|Publication number||US5946761 A|
|Application number||US 08/989,892|
|Publication date||Sep 7, 1999|
|Filing date||Dec 12, 1997|
|Priority date||Dec 12, 1997|
|Publication number||08989892, 989892, US 5946761 A, US 5946761A, US-A-5946761, US5946761 A, US5946761A|
|Inventors||G. Thomas Ennis|
|Original Assignee||Ennis; G. Thomas|
|Export Citation||BiBTeX, EndNote, RefMan|
|Patent Citations (18), Referenced by (16), Classifications (13), Legal Events (4)|
|External Links: USPTO, USPTO Assignment, Espacenet|
1. Field of the Invention
The present invention relates to an improved vehicle cleaning element and, more particularly, to a cleaning element having a plurality of cleaning strips and a plurality of inserts made of a sound suppressing material mounted between at least some of the cleaning strips.
2. Description of the Prior Art
Numerous devices are known in the art for washing vehicles by employing rotating brush assemblies or other cleaning elements. One such device is described in my U.S. Pat. No. 4,299,003, which describes therein a vehicle washing apparatus which includes a supporting frame, a brush support arm pivotally mounted at one end directly to the frame, a rotatable mount for mounting a rotatable brush at the distal end of the arm and a drive for rotating the brush. The device is illustrated in FIG. 7 which shows a brush assembly having a rotatable shaft 20 which carries a bristle drum having bristles 24 projecting radially outwardly. Other types of rotating brush assemblies use felt strips or plastic foam strips or the like.
One of the problems in using brushes having a plurality of cleaning strips made of a material such as foam plastic is that the foam strips tend to fold over and also slap the vehicle as the brush rotates, thus creating a load noise. In an effort to suppress such noise, prior art devices using a material such as foam plastic cleaning strips have been slowed down in order to stop or suppress the noise and to prevent any damage from the strips, but such a remedy does not provide adequate cleaning of the vehicle.
It is an object of the present invention to provide a vehicle washing apparatus which avoids the disadvantages of the prior art discussed above by providing a vehicle washing apparatus having a movable support and a cleaning element attached to the support which includes a base component, a plurality of cleaning strips attached to the base component and a plurality of deep pile, fur-like inserts mounted between at least some of the cleaning strips.
A further object of the invention is to provide a vehicle washing apparatus having a rotatable shaft and a brush mounted on the shaft and wherein the brush includes a plurality of foam plastic cleaning strips and a plurality of inserts made of a sound suppressing material mounted at least between some of the cleaning strips.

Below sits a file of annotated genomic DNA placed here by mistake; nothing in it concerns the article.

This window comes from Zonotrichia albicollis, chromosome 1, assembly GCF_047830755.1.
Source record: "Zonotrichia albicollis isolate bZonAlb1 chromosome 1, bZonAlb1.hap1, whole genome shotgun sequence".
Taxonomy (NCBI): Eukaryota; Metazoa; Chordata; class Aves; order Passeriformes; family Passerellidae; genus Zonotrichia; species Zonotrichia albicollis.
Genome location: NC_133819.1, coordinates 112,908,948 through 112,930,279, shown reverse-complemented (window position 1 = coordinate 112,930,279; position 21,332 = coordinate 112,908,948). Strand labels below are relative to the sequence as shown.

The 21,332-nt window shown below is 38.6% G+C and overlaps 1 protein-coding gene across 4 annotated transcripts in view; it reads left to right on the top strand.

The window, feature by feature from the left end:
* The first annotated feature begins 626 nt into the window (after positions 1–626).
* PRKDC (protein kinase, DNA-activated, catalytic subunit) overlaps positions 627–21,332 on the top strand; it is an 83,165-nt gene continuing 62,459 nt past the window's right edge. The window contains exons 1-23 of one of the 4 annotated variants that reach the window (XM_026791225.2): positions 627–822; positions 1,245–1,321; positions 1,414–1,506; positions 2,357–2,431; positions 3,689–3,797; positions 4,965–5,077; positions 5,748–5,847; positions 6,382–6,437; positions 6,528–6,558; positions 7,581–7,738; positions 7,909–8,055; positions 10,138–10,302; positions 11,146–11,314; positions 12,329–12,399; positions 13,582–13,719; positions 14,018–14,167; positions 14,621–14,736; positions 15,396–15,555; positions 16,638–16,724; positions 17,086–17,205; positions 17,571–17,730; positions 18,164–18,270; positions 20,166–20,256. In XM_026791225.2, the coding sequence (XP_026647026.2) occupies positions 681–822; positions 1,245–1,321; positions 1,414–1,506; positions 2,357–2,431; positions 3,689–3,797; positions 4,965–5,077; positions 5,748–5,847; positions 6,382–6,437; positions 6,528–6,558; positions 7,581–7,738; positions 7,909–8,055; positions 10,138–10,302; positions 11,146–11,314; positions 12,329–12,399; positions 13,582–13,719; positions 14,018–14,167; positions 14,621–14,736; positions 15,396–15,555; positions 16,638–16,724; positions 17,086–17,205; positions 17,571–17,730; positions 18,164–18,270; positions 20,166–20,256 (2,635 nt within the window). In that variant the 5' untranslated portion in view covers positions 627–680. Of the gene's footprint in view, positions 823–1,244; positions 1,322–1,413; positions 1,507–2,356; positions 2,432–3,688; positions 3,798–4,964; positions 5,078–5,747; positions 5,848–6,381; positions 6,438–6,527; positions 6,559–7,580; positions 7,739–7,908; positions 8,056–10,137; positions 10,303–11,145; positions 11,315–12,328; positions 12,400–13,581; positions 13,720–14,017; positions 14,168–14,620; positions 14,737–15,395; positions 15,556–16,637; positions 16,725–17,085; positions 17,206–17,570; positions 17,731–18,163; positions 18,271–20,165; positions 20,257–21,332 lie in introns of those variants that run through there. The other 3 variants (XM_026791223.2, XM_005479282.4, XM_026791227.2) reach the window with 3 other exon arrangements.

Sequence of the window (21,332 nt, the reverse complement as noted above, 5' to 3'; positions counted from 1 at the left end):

Another object of the invention is to provide a vehicle washing apparatus having a cleaning element which includes cleaning strips containing an antibacterial agent.
The present invention achieves the above and other objects by providing a vehicle washing apparatus which includes a cleaning element having a plurality of cleaning strips attached to a base component and a plurality of deep pile, fur-like inserts mounted between at least some of the cleaning strips. The cleaning strips preferably are made of a foam plastic material having a closed cell structure. The cleaning element may be mounted on a movable support such as a rotatable shaft and a plurality of such cleaning elements mounted on a rotatable shaft constitute a brush. The deep pile, fur-like-material may be a tufted, monofilament fibrous material which extends outwardly from a fabric layer. Moreover, each of the cleaning strips may be elongated and attached at a central portion thereof to a base component whereby both ends of the cleaning strip extend outwardly to form a U-shaped configuration and a deep pile, fur-like insert is mounted inside the U-shaped configuration. The cleaning strips also may contain an antibacterial agent.
These and other features and advantages of the present invention will become more apparent with reference to the following detailed description and drawings.
FIG. 1 is a top plan view of a brush of a vehicle washing apparatus containing cleaning elements according to the present invention;
FIG. 2 is a front elevational view of a cleaning strip used in the present invention;
FIG. 3 is a perspective view showing the cleaning strip of FIG. 2 mounted to a base component;
FIG. 4A is a perspective view showing a cleaning strip attached to a base component and having a deep pile, fur-like insert mounted on the inside thereof according to the present invention;
FIG. 4B is a perspective of a deep pile, fur-like insert wherein the insert is formed by folding a piece of the deep pile, fur-like material over on itself;
FIG. 5 is a side elevational view of a brush having a plurality of cleaning elements according to the present invention;
FIG. 6 is an enlarged side elevational view of a piece of deep pile, fur-like material employed in the inserts; and
FIGS. 7 is a side elevational view of known vehicle washing apparatus employing a rotating brush.
Referring to FIGS. 1-6 of the drawings, a vehicle washing brush, generally referred to by the numeral 30, is shown. The brush includes a brush shaft or hub 32 connected to a rotatable drive shaft 34 and is primarily intended for use with a mechanized vehicle washing apparatus such as that shown in FIG. 7.